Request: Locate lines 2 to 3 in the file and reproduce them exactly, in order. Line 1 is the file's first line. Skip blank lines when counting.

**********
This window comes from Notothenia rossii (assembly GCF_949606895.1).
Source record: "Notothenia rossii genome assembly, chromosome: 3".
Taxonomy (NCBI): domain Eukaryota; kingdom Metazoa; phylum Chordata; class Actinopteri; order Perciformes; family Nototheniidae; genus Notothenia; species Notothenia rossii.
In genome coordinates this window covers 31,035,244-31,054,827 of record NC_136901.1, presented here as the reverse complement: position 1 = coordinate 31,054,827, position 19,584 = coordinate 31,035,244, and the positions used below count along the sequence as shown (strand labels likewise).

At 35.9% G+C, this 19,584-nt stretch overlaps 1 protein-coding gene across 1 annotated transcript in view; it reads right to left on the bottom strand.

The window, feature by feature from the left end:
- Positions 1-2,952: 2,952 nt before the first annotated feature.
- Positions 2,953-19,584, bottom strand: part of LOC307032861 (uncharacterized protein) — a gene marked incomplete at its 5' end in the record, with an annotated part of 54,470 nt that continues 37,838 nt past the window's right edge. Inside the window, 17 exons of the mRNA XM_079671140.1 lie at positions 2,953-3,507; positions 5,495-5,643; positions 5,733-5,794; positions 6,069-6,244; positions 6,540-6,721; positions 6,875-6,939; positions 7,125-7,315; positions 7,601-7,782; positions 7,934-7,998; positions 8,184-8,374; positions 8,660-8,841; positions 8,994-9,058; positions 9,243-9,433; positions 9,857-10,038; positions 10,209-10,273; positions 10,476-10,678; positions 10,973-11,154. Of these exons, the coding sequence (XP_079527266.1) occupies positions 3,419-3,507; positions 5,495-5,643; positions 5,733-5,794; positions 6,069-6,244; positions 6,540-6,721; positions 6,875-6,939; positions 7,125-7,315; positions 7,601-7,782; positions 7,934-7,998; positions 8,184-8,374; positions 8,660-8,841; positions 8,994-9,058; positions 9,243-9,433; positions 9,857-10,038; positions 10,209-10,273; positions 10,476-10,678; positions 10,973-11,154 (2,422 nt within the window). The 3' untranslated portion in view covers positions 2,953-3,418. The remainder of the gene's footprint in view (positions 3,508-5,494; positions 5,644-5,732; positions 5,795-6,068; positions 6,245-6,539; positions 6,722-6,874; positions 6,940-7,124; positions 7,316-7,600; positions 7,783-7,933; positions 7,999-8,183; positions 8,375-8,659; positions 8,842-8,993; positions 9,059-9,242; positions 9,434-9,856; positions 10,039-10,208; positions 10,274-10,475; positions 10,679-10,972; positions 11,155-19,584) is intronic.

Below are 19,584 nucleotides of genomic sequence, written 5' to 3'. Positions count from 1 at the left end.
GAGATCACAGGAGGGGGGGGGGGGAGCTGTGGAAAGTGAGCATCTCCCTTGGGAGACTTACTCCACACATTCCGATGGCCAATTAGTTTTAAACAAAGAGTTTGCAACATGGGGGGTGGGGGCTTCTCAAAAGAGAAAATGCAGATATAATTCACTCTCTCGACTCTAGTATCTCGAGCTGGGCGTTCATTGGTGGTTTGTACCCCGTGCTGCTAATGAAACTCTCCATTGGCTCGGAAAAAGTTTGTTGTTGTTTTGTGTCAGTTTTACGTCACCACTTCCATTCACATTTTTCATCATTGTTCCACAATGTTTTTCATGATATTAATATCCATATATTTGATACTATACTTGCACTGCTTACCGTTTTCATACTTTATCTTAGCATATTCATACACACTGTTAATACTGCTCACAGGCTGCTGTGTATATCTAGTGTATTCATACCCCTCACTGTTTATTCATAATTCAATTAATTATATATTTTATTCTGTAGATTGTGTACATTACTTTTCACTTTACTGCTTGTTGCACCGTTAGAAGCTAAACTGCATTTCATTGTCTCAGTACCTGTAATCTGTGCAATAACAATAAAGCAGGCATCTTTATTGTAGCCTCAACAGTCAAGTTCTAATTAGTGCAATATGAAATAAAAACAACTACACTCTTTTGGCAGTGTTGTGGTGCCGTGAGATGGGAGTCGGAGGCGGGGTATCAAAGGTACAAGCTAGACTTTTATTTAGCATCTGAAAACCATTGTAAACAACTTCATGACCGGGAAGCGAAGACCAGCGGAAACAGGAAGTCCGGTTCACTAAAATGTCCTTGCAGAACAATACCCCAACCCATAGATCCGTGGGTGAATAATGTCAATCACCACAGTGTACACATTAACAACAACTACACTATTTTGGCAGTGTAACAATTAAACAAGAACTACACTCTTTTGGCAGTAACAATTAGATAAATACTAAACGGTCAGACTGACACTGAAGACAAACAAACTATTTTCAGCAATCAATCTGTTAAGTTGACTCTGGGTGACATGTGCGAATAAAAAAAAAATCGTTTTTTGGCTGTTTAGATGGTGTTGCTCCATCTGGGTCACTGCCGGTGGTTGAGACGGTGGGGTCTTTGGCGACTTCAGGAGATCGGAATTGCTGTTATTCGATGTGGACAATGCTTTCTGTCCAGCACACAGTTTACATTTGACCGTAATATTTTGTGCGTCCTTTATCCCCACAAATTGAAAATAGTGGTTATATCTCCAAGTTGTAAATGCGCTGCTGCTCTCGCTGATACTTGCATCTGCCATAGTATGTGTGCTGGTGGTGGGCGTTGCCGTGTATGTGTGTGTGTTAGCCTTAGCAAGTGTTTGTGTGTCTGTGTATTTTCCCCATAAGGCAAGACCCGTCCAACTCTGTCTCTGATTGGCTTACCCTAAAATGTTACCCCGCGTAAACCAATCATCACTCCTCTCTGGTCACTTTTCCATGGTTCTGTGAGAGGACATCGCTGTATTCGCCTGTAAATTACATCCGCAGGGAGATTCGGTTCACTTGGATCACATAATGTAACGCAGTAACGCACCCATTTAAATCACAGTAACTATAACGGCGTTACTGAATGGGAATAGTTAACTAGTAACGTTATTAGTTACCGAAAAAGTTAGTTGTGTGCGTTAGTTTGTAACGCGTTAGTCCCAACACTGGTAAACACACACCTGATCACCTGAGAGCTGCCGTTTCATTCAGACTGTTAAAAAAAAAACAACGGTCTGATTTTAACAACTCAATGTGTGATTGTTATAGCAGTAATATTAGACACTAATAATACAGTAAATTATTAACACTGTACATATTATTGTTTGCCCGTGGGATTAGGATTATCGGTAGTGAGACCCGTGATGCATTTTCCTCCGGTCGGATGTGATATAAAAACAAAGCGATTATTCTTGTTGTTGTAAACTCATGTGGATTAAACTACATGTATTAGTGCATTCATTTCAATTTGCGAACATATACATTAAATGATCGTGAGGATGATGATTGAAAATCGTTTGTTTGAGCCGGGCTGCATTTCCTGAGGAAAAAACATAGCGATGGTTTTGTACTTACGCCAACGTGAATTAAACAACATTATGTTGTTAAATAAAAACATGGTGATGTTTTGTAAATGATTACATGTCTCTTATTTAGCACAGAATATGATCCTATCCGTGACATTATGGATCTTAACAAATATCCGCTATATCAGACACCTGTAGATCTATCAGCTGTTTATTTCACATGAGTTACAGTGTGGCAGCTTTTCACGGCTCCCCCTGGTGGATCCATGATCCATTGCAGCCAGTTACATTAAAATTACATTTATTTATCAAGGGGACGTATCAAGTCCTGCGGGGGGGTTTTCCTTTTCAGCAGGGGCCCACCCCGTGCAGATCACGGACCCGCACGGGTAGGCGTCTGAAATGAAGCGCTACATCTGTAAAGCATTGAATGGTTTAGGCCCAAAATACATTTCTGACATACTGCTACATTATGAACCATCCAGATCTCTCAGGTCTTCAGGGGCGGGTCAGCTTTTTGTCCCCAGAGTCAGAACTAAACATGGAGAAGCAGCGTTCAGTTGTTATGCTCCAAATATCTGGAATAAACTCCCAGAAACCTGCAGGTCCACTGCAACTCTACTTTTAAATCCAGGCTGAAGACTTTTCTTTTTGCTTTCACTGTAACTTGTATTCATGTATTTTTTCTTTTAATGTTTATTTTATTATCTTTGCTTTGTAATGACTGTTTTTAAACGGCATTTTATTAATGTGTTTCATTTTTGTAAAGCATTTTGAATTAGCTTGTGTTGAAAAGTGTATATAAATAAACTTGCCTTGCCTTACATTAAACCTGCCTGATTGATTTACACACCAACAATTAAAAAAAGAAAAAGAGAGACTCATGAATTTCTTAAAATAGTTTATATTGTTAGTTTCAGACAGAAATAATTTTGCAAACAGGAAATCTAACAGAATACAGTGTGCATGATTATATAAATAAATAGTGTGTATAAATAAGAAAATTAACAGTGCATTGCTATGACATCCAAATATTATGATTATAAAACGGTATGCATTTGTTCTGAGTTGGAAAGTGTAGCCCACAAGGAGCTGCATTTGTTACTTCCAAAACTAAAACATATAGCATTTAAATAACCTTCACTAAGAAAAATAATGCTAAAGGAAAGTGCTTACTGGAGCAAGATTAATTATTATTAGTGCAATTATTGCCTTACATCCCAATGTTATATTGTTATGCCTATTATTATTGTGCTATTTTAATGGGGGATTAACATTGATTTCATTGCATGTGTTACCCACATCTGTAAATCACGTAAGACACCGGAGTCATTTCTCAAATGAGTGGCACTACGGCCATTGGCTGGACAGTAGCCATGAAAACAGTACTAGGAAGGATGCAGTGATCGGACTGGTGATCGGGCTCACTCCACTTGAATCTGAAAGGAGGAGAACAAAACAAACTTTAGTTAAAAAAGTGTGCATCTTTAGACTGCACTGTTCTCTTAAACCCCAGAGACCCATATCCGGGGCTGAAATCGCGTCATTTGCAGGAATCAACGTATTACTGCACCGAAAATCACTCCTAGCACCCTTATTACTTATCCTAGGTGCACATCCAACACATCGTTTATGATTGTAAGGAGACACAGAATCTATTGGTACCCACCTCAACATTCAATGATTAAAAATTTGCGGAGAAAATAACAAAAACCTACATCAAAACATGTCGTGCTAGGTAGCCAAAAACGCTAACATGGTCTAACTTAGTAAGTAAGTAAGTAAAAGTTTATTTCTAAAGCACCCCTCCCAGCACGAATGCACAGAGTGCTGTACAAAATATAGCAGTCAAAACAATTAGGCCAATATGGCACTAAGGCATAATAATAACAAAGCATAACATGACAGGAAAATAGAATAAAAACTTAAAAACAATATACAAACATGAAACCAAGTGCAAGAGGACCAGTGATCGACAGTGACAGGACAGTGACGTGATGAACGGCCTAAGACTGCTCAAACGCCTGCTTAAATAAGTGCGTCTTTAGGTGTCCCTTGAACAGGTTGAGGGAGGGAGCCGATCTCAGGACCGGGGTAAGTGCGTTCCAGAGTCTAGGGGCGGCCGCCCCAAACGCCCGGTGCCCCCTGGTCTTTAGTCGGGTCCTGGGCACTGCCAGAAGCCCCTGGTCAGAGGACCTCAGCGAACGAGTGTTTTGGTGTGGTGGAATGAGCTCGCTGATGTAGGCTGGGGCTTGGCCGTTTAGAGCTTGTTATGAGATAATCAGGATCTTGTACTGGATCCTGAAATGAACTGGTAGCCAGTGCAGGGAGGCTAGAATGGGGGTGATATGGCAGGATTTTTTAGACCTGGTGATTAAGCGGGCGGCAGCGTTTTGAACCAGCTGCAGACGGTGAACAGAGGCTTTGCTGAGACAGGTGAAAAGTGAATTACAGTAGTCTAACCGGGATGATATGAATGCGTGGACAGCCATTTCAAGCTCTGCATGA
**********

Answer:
Source record: "Notothenia rossii genome assembly, chromosome: 3".
Taxonomy (NCBI): domain Eukaryota; kingdom Metazoa; phylum Chordata; class Actinopteri; order Perciformes; family Nototheniidae; genus Notothenia; species Notothenia rossii.